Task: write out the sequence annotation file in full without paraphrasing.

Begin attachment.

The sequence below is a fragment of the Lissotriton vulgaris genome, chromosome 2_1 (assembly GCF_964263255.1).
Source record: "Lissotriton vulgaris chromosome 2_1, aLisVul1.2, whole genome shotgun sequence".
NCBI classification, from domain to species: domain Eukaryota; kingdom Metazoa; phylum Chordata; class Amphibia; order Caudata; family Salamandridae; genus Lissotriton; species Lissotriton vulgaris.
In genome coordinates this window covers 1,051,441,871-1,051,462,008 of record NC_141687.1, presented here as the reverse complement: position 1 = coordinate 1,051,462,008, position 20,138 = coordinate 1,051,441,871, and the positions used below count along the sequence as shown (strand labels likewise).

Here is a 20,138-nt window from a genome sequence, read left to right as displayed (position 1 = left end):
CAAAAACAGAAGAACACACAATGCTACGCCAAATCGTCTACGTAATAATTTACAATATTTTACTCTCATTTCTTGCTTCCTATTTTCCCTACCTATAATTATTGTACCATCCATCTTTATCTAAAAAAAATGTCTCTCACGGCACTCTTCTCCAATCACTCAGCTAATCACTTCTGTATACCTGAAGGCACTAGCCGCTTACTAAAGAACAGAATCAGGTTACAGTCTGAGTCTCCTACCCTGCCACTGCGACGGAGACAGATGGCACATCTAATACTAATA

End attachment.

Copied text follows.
The sequence below is a fragment of the Lissotriton vulgaris genome, chromosome 2_1 (assembly GCF_964263255.1).
Source record: "Lissotriton vulgaris chromosome 2_1, aLisVul1.2, whole genome shotgun sequence".
NCBI classification, from domain to species: domain Eukaryota; kingdom Metazoa; phylum Chordata; class Amphibia; order Caudata; family Salamandridae; genus Lissotriton; species Lissotriton vulgaris.
In genome coordinates this window covers 1,051,441,871-1,051,462,008 of record NC_141687.1, presented here as the reverse complement: position 1 = coordinate 1,051,462,008, position 20,138 = coordinate 1,051,441,871, and the positions used below count along the sequence as shown (strand labels likewise).

Here is a 20,138-nt window from a genome sequence, read left to right as displayed (position 1 = left end):
CAAAAACAGAAGAACACACAATGCTACGCCAAATCGTCTACGTAATAATTTACAATATTTTACTCTCATTTCTTGCTTCCTATTTTCCCTACCTATAATTATTGTACCATCCATCTTTATCTAAAAAAAATGTCTCTCACGGCACTCTTCTCCAATCACTCAGCTAATCACTTCTGTATACCTGAAGGCACTAGCCGCTTACTAAAGAACAGAATCAGGTTACAGTCTGAGTCTCCTACCCTGCCACTGCGACGGAGACAGATGGCACATCTAATACTAATA